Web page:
Resource cost of cities
Peter Temin has published a fascinating article regarding economic conditions in the early Roman Empire. The story he tells describes the remarkable economic progress that the Romans had achieved.
Temin, Peter. 2006. “The Economy of the Early Roman Empire.” The Journal of Economic Perspectives, 20: 1 (Winter): pp. 135-51.
One particular graph suggests another side to his story. It shows the price difference between grain in Rome and in other parts of the Mediterranean region on the vertical axis and the distance from Rome on the horizontal axis. The graph has an excellent fit. The closer to Rome, the higher the price.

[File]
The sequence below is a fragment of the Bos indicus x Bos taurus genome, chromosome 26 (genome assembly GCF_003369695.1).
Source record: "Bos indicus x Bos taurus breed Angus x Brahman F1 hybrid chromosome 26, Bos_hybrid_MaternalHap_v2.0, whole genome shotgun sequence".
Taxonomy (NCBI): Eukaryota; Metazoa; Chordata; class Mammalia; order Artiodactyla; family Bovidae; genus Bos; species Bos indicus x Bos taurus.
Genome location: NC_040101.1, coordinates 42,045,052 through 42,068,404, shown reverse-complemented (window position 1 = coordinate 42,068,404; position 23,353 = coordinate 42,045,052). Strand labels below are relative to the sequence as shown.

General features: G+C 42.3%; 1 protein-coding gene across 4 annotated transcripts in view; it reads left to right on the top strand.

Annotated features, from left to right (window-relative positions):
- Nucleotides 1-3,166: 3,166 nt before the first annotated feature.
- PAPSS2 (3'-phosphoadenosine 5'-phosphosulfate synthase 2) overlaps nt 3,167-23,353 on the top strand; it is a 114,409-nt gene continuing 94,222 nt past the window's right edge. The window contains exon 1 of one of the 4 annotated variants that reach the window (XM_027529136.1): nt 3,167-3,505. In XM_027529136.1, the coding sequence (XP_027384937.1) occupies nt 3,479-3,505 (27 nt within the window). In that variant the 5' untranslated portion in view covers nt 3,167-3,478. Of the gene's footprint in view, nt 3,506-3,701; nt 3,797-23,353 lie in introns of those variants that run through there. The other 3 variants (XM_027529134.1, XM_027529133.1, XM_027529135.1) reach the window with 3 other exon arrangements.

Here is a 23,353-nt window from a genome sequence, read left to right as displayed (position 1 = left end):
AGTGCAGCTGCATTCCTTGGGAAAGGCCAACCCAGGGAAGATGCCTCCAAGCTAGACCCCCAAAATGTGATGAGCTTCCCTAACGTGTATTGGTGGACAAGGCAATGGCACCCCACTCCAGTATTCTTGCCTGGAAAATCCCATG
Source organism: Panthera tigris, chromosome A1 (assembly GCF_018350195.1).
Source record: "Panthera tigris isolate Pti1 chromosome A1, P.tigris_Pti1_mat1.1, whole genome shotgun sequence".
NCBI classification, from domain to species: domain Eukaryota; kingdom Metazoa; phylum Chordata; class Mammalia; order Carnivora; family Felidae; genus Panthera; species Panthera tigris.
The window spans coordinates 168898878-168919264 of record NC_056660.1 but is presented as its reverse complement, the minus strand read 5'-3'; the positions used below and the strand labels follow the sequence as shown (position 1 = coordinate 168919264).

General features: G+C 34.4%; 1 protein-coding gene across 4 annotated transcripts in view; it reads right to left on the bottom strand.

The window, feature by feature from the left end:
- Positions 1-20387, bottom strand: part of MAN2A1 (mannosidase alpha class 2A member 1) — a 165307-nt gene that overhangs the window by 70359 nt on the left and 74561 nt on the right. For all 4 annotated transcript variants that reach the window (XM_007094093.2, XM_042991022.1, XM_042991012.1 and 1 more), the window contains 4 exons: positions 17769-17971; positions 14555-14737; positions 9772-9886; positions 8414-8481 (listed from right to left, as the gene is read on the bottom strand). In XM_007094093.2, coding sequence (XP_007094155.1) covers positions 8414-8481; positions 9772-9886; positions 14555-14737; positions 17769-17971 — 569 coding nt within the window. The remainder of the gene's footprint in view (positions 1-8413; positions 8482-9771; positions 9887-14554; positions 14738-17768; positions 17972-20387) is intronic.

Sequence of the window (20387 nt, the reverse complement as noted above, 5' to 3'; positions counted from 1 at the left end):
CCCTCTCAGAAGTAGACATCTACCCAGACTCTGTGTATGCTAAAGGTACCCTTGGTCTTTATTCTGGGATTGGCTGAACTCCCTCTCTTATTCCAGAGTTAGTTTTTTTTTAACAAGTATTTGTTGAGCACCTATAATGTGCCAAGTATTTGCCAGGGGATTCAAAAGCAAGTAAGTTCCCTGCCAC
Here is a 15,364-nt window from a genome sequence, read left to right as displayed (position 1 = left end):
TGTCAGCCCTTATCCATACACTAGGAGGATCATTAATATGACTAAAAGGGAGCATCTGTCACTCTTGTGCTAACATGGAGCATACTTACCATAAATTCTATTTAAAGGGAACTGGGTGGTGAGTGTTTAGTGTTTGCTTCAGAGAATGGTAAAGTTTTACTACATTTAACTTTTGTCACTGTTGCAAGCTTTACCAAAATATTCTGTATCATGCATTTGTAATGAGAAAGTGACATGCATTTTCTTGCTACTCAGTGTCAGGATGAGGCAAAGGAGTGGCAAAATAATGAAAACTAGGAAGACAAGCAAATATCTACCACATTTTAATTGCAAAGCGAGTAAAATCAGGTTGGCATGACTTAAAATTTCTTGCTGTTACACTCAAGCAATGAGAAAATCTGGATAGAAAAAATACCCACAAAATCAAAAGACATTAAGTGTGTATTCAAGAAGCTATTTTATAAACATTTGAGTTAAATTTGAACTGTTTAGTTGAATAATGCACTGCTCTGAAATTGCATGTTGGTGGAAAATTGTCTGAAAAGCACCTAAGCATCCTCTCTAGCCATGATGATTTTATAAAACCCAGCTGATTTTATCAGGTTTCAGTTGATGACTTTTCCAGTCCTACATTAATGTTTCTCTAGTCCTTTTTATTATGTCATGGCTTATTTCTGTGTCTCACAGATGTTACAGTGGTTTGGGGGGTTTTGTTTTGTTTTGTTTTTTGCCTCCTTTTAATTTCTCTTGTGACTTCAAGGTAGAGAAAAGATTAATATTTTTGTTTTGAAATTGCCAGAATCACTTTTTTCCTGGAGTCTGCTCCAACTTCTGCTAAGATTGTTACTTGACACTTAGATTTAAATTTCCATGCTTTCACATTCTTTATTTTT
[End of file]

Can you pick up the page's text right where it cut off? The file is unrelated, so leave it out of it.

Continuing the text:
The picture I get from the graph is one of Rome as a black hole, sucking in resources from the rest of the Empire. The closer to Rome, the stronger the demand. Temin, in effect, was confirming Lewis Mumford’s thesis that urban life depends upon the surrounding areas supplying its resource deficits. The provision of these resources often creates environmental havoc.